In 1998, Debbie Biddle had packed up her life on the East Coast and headed to Oregon for a new job opportunity. Less than a year into it, the then 45-year-old received an invasive breast cancer diagnosis.
The months that followed consisted of two surgeries and chemotherapy. Since then she has had three more bouts with breast cancer, more surgeries and radiation. In 2015, following genetic testing, she learned that she is BRCA2 positive.
But after her first diagnosis, Biddle decided to slow things down. She semi-retired and began to teach online, which offered flexibility for her to travel with her husband and move back East, settling in South Carolina near her parents and sister.
“I’ve always been an optimistic person, but I know nothing is a given,” Biddle, now 66, said in an interview with CURE®. “I feel like the cancer will come back because the last surgery didn’t (result in) clear margins. But I’ve been lucky.”
Her new “in the moment” lifestyle also allowed her to practice her passion — photography. Biddle’s love of nature comes out in her works as she enjoys taking in the scenery while on a hike or strolling through her yard to get closeups of different flowers.
This passion is what led her to enter her work, “Whirlwind,” in CURE®’s first-ever art cover contest, which spanned four months and brought in more than 70 art entries from patients and survivors across the country. The winner, voted on by CURE®’s audience, scored a chance to be featured on the fall print issue of the magazine.
Biddle’s entry was one of four finalists and following a survey sent to readers of the magazine and website, her photograph was selected as the winner. “I was in total shock when I heard I won,” she said. “I was so impressed with the other entries.”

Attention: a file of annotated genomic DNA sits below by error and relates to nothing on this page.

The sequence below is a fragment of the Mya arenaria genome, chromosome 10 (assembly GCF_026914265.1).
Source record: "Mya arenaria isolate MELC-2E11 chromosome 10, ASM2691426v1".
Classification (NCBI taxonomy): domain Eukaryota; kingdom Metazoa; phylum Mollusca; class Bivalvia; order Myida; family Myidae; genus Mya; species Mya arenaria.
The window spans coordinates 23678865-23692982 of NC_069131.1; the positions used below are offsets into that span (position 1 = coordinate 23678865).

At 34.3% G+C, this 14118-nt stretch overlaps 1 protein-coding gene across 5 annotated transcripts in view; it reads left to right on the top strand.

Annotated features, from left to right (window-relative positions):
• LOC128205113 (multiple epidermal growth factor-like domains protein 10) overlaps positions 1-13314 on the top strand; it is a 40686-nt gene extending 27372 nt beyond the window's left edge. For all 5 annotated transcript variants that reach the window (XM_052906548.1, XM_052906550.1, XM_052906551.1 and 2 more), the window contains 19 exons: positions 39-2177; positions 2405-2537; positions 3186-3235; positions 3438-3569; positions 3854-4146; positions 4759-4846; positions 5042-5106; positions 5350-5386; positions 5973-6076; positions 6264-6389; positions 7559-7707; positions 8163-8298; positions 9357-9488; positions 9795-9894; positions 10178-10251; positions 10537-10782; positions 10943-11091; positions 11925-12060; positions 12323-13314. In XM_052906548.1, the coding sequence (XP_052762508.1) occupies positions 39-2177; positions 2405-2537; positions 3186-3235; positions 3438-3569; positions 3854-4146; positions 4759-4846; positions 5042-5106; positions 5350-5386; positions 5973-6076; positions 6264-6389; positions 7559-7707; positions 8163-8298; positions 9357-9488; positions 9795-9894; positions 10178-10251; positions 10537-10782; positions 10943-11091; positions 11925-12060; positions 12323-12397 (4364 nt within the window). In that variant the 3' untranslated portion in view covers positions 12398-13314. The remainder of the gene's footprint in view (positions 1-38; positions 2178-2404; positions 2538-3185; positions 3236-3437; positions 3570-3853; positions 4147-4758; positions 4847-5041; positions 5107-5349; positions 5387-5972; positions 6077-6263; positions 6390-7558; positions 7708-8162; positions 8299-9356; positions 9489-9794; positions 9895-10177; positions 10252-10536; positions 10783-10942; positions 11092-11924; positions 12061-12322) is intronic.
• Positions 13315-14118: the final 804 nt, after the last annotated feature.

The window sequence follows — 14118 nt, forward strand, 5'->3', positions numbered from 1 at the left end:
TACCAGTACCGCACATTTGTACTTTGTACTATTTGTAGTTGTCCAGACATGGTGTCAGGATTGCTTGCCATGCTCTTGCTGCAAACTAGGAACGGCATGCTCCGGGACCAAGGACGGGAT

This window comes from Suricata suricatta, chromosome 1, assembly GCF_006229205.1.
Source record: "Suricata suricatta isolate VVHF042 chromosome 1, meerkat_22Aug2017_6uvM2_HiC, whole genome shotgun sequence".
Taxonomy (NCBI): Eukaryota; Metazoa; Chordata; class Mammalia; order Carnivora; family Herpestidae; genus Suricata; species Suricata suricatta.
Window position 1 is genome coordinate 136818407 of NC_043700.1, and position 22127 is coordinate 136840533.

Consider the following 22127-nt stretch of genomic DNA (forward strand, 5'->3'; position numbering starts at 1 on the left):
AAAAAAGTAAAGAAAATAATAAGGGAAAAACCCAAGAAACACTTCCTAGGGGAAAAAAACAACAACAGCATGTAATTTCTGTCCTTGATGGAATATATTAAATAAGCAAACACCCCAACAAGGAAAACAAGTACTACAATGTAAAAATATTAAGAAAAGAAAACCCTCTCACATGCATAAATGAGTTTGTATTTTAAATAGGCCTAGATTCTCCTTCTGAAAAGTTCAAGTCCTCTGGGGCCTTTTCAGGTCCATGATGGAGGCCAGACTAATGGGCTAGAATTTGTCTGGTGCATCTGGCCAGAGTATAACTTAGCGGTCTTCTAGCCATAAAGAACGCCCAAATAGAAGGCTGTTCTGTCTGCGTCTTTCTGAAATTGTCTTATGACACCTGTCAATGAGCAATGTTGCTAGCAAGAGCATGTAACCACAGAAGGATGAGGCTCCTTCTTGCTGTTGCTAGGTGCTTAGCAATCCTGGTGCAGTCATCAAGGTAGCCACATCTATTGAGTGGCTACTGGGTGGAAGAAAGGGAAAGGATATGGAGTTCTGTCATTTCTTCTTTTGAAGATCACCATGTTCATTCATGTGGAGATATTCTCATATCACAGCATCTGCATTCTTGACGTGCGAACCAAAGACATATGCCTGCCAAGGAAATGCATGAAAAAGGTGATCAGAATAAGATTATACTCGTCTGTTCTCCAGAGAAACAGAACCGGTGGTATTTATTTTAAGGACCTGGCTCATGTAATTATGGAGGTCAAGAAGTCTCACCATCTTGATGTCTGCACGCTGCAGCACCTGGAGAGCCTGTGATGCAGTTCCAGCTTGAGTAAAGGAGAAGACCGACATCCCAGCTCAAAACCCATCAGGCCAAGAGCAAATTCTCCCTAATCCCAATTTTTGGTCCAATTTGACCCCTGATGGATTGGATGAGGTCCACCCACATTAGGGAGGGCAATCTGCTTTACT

The inspiration for “Whirlwind” came after she and her husband visited The National Quilt Museum in Kentucky and she saw the different ways they were patched together. “You get a cancer diagnosis and it’s a surprise and shock that you have to figure out what to do with the situation,” Biddle said. “For me, liking to be part of the decision making and learning as much as I can to be a part of that, so you start this whirlwind. It starts with the learning and decision making, then you move into the process of surgery, chemo, radiation and not really knowing where you will land in the end. Is it all going to work? I live life in a whirlwind — trying to do as much as I can when opportunities arise. And, maybe I never land?”
Biddle has been cancer-free for four years and remains on an aromatase inhibitor, which has caused problems with her bones and joints after years of being on them. From radiation treatment, she experiences a sore chest. But overall, she said, she feels pretty good.
“I live for the day,” Biddle said. “If I start to get grouchy or get stuck in a traffic jam and feel the adrenaline going, I start to think ‘Today is the only October 4, 2019 that I’m going to have. Am I going to make that a good day or a bad day?’"